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Teni Wada | Baby Kaiju Blogさん(@wadateni)がシェアした投稿

These affordable products are all about cost performance (コスパ | kosupa) and are a great way to try the latest beauty trends without breaking the bank.

Another appealing point of shopping for J-beauty is furoku (付録), free swag that routinely accompanies Japanese beauty and fashion magazines. You normally make up the cost of the magazine with the free products. 

 

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Teni Wada | Baby Kaiju Blogさん(@wadateni)がシェアした投稿

Plus, there’s always a special booklet with detailed instructions on how to create the latest makeup looks or how to adapt your skincare routine to the seasonal changes.

However, the best thing that I love about shopping in Japan is the ability to earn points while shopping online or in person. I also earn Rakuten points thanks to my Raxy beauty box subscription, which is another fantastic way to try new J-beauty products on a budget!

 

READ:  Fabulous Friday Finds: Korean and Japanese Skincare Picks

Ingredients

So far, I’m enjoying my Raxy subscription, and I love trying new Japanese products. Whether it’s an established brand or a relatively unknown brand, I know that (for the most part), I will encounter quality products that suit my budget and routine.

Being able to read the ingredient label is a huge factor in why I switched from K-beauty to J-beauty. If a new product catches my eye, I just read the label to see what’s in it. Then, I head to cosme.net to check out the reviews.

READ: How To Talk About Cosmetics and Skin Care Products in Japanese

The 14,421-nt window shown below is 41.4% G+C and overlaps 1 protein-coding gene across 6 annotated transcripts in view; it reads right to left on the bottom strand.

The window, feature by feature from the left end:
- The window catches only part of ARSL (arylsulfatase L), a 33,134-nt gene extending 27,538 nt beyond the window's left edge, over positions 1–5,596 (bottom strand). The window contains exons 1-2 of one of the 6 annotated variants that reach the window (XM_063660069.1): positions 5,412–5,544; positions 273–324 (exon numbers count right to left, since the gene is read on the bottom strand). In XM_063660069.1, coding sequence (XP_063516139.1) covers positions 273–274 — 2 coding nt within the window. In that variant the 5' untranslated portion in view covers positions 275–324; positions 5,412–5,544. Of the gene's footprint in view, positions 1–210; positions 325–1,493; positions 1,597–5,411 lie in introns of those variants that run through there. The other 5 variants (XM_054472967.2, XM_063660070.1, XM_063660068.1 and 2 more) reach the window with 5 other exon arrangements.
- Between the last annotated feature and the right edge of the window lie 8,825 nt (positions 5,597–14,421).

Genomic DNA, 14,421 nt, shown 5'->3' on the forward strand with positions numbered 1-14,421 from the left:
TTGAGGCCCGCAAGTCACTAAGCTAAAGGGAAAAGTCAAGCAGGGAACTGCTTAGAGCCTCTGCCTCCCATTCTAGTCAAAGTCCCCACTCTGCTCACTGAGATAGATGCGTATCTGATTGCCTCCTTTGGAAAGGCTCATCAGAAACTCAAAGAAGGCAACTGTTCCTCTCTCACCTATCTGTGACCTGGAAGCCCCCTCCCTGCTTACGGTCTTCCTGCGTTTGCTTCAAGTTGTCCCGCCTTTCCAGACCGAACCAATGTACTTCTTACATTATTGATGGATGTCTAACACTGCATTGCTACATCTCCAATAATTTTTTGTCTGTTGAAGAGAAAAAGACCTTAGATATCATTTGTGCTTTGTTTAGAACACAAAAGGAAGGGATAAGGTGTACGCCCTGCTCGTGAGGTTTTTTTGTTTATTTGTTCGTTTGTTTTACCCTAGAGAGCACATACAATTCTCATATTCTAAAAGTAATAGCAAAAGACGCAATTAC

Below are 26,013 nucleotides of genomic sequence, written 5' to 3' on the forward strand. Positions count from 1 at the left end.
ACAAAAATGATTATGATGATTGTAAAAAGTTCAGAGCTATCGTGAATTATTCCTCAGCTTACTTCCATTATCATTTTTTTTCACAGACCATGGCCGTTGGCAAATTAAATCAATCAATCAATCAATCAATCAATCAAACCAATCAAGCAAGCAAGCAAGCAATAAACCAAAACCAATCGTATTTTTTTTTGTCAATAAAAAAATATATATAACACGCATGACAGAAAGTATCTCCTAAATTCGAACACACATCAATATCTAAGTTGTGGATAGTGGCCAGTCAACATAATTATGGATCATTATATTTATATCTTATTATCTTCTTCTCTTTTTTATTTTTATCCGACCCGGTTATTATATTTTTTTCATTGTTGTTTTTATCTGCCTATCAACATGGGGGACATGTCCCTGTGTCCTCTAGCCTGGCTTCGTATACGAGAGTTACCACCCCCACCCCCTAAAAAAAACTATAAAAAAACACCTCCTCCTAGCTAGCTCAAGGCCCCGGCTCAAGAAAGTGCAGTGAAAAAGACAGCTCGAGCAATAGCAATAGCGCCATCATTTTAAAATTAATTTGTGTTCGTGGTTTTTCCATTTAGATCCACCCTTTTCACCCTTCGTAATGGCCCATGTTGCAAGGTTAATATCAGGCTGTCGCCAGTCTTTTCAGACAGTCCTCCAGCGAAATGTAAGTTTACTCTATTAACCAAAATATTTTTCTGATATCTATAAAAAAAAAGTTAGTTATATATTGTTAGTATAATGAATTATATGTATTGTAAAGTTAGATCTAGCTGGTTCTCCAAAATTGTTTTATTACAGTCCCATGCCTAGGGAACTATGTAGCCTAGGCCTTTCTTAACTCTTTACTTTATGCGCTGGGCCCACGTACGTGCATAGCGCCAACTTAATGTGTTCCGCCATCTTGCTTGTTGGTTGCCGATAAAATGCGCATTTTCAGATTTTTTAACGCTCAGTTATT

After all, the skin on our face is very delicate. You definitely want to be sure that what you’re putting on your skin won’t cause a rash — or worse.

But, when it comes to ingredients, the  “made in Japan” (日本製 | nihonsei) label is perhaps the most appealing quality of J-beauty products. “Made in Japan” is a simply a celebration of the country’s high manufacturing standards, rich natural resources, and regional delights.

Japan is a country of former feudal kingdoms; even today, residents of those areas take pride in their regional history and its abundant resources.

For example, the island of Oshima is home to Japan’s largest camellia garden. It produces its own brand of camellia oil products.

Hokkaido lavender makes frequent appearances in hand/body creams and facial masks, while Kanazawa gold leaf adds more than bling to beauty products — gold is a legit ingredient that has anti-aging benefits and brightens the skin!

I recently bought a new set of face masks that use the burdock root (ごぼう|gobou) grown in Nara Prefecture as the main ingredient. Looking forward to the results!

What are your thoughts on J-beauty? What are your favorite Japanese cosmetics and skincare brands?

Why I Switched From K-Beauty To J-Beauty

Teni
Tokyo-based beautyholic and content creator. Mom to a monster and a furbaby. Driven by intense wanderlust and powered by limited edition snacks and drinks from Japan.